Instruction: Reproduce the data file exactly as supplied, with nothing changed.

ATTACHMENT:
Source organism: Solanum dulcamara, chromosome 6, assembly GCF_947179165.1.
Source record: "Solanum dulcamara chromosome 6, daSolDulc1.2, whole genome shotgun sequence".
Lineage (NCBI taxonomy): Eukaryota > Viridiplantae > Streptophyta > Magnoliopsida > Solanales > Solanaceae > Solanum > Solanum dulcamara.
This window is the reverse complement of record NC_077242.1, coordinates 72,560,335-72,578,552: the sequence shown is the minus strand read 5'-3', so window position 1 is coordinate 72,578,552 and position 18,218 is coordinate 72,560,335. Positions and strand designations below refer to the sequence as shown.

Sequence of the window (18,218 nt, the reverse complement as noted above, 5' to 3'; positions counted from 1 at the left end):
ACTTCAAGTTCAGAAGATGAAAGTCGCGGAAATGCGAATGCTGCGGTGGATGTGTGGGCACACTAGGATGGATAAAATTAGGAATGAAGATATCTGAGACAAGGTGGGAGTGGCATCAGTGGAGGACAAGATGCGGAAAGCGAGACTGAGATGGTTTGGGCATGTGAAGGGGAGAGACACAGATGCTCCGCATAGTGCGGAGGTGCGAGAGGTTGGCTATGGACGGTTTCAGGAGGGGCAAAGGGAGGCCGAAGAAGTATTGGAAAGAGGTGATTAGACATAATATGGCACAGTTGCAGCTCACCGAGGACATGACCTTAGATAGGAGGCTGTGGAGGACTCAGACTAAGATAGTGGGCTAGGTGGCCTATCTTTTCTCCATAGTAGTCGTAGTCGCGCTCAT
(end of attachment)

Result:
Source organism: Solanum dulcamara, chromosome 6, assembly GCF_947179165.1.
Source record: "Solanum dulcamara chromosome 6, daSolDulc1.2, whole genome shotgun sequence".
Lineage (NCBI taxonomy): Eukaryota > Viridiplantae > Streptophyta > Magnoliopsida > Solanales > Solanaceae > Solanum > Solanum dulcamara.
This window is the reverse complement of record NC_077242.1, coordinates 72,560,335-72,578,552: the sequence shown is the minus strand read 5'-3', so window position 1 is coordinate 72,578,552 and position 18,218 is coordinate 72,560,335. Positions and strand designations below refer to the sequence as shown.

Sequence of the window (18,218 nt, the reverse complement as noted above, 5' to 3'; positions counted from 1 at the left end):
ACTTCAAGTTCAGAAGATGAAAGTCGCGGAAATGCGAATGCTGCGGTGGATGTGTGGGCACACTAGGATGGATAAAATTAGGAATGAAGATATCTGAGACAAGGTGGGAGTGGCATCAGTGGAGGACAAGATGCGGAAAGCGAGACTGAGATGGTTTGGGCATGTGAAGGGGAGAGACACAGATGCTCCGCATAGTGCGGAGGTGCGAGAGGTTGGCTATGGACGGTTTCAGGAGGGGCAAAGGGAGGCCGAAGAAGTATTGGAAAGAGGTGATTAGACATAATATGGCACAGTTGCAGCTCACCGAGGACATGACCTTAGATAGGAGGCTGTGGAGGACTCAGACTAAGATAGTGGGCTAGGTGGCCTATCTTTTCTCCATAGTAGTCGTAGTCGCGCTCAT